Advertisement
YOU ARE HERE: LAT HomeCollections

Councilman Under Fire for Borrowing From City Officials : Government: Rudy Garcia received nearly $1,500 in personal loans. And he illegally voted to fire one of his lenders.

July 01, 1993|JILL GOTTESMAN | TIMES STAFF WRITER

BELL GARDENS — City Councilman Rodolfo (Rudy) Garcia has come under fire for soliciting and receiving nearly $1,500 in personal loans from city officials in the past year.

Garcia borrowed nearly $1,000 from City Manager William Vasquez. The councilman later cast a key vote to fire Vasquez, in an apparent violation of state law.

Garcia also borrowed $150 from Lawrence Salazar, who was assistant city manager at the time, and $300 from Councilman George Deitch.

Deitch, who has been feuding with Garcia on a number of issues, questioned the propriety of the loans at a recent council meeting. Deitch asked Garcia to explain why most of the money has not been paid back, but Mayor Frank Duran ruled Deitch out of order before Garcia could respond.

Garcia said later he now regrets borrowing the money. He said he solicited the loans because he was having serious financial problems.

The former employees, Vasquez and Salazar, said this week they had concerns about Garcia's requests to borrow money from them.

"I think (we) lent him money because we feared some sort of retaliation," Salazar said.

Salazar said he lent Garcia $150 last summer to buy a plane ticket for his girlfriend, Estella Mota, so she could accompany Garcia to a conference in Monterey. The city paid for Garcia's trip. "I usually don't lend money to anyone, but this was my boss," Salazar said. "I felt I didn't really have a choice."

Vasquez said he thought the request was inappropriate at the time, but gave Garcia cash anyway to help pay for food and rent. "It put me in an awkward position, but I felt sorry for him. It was a human response to someone who needed help."

Vasquez said Garcia has repaid about $200 of the nearly $1,000 he lent him. Salazar said he has received about $40 on his loan, but Garcia insists he repaid the entire $150.

Vasquez fired Salazar late in February under pressure from the council, which said the assistant city manager lacked experience. In early March, the council voted 3-2 to fire Vasquez, who had been feuding with some council members on a number of issues. Garcia cast one of the votes to fire Vasquez.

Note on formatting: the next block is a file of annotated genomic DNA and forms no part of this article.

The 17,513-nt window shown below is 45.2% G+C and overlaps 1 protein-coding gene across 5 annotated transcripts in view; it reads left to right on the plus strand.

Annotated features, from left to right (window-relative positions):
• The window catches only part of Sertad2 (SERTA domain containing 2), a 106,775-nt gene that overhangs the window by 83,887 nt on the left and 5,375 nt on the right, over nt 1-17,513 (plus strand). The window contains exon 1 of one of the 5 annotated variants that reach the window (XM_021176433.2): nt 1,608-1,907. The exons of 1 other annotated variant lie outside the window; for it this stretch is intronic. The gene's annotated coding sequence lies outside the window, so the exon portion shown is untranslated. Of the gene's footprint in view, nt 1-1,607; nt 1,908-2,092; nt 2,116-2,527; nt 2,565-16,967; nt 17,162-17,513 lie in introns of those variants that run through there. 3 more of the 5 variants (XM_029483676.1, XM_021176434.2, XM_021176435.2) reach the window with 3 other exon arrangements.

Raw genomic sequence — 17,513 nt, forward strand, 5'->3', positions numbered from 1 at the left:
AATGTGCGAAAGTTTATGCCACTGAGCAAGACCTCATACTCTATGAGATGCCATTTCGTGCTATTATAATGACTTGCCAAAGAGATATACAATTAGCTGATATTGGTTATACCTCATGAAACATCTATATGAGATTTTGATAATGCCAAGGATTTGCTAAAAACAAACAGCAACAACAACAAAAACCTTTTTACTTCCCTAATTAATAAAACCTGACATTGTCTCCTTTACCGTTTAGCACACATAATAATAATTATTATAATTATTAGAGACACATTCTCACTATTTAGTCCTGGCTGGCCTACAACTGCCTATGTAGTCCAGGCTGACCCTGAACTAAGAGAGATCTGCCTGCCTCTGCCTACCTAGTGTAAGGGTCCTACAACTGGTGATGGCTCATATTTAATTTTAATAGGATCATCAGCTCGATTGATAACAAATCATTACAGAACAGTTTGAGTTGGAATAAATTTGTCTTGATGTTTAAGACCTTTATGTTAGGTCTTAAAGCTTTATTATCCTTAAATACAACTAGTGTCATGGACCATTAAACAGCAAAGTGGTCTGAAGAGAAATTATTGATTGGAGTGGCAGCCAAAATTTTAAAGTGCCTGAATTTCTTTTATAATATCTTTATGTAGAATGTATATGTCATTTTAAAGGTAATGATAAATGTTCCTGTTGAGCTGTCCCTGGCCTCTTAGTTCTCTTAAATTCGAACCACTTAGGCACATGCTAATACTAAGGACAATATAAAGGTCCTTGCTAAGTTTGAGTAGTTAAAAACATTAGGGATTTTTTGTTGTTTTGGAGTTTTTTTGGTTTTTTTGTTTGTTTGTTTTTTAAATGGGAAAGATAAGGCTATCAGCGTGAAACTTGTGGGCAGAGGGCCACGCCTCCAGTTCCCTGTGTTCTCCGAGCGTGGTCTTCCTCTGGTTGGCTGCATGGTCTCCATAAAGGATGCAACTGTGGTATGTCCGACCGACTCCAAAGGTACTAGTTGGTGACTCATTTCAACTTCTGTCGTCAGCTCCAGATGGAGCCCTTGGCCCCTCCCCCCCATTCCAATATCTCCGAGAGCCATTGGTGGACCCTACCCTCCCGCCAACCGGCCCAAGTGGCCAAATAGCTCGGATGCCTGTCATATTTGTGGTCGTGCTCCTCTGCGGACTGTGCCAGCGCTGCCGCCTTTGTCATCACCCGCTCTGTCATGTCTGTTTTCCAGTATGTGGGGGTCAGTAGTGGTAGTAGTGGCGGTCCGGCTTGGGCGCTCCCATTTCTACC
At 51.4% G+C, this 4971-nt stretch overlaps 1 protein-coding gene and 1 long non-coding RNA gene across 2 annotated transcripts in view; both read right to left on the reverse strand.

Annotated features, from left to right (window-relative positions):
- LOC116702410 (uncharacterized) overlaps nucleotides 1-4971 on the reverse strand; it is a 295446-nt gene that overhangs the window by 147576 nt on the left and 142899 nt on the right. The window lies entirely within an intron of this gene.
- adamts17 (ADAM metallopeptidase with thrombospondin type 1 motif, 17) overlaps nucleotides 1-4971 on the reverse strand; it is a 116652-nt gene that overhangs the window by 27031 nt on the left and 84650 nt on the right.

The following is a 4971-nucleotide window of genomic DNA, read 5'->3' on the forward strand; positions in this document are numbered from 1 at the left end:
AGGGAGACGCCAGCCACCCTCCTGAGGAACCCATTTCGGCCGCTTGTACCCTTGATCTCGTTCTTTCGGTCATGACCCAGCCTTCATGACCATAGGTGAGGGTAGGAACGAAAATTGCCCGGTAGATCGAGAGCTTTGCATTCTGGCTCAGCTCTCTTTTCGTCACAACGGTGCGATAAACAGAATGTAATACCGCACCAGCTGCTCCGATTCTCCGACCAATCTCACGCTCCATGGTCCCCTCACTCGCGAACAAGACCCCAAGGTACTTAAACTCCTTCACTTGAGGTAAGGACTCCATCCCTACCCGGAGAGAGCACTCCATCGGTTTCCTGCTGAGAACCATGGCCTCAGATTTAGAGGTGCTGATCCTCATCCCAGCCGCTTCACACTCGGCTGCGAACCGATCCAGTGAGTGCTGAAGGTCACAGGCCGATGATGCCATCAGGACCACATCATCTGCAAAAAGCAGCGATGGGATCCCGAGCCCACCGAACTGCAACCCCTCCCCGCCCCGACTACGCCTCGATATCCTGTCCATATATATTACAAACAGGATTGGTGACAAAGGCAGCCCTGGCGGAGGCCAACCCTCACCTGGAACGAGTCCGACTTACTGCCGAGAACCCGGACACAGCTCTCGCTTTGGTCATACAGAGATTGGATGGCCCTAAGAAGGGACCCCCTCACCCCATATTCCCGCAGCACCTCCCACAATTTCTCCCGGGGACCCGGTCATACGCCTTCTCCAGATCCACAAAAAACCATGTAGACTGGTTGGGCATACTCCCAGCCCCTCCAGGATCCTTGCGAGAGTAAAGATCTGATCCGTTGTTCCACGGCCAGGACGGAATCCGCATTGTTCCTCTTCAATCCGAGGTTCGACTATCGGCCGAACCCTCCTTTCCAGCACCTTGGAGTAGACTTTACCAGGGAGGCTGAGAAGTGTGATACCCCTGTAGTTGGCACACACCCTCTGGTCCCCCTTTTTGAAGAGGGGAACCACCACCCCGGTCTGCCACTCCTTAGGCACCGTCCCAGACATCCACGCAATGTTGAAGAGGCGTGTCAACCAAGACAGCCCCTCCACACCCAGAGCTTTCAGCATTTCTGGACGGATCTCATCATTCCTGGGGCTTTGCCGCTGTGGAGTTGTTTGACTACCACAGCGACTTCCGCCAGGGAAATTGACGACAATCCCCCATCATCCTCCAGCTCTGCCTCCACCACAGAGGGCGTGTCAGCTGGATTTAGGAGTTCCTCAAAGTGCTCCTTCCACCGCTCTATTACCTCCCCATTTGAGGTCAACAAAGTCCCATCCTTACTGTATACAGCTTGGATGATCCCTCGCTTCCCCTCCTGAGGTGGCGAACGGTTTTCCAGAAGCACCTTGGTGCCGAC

A spokeswoman for the state's Fair Political Practices Commission said officials are prohibited by state law from voting on issues involving people with whom they have loans. The maximum penalty for such violations is $2,000, said spokeswoman Jeanette Turville. She would not comment on whether the agency is investigating Garcia's apparent violation of the law.

Garcia insists that the loan from Vasquez and the subsequent vote to fire the city manager were unrelated, and that he had no idea his vote was improper.

"I took the loan in good faith, and I intended to pay it back," he said. "My financial state has been devastating this year," he said.

Garcia said his primary source of income, the Willie C. Velasquez Center, a nonprofit organization that helps immigrants become U.S. citizens, has lost most of its funding. Garcia, the foundation's executive director, said his salary was only $2,000 last year. The foundation paid Garcia $50,000 in the 1990-91 fiscal year.

"All my funding has dried up," he said. "I don't like to borrow money, but I had to."

He said he relies on a pension of $700 a month from Bethlehem Steel. He also receives $440 from the city each month for serving as a councilman, $200 for a car allowance, medical coverage, and $50 as a member of the city's redevelopment board.

Deitch raised the loan issue again at this week's council meeting, asking the council to approve an investigation by the city attorney into whether it is proper for council members to seek loans from employees.

The motion failed when it received only two votes. Councilwoman Rosa Hernandez blasted the proposal, saying it was petty and a waste of time. She abstained. Duran voted against the proposal, saying an investigation would be too costly. He called the loans "personal business between two people and no one else." Garcia voted against the investigation, but made no comment.

Councilwoman Josefina (Josie) Macias joined Deitch in voting for the investigation. Deitch said after the meeting that he plans to raise the issue again at the next council meeting July 12.

"I wanted to expose (Garcia) for what he is," said Deitch, who keeps the canceled check he wrote to Garcia tacked to his bulletin board. "Plus, I keep hoping he'll pay me back."

Advertisement
Los Angeles Times Articles
|
|
|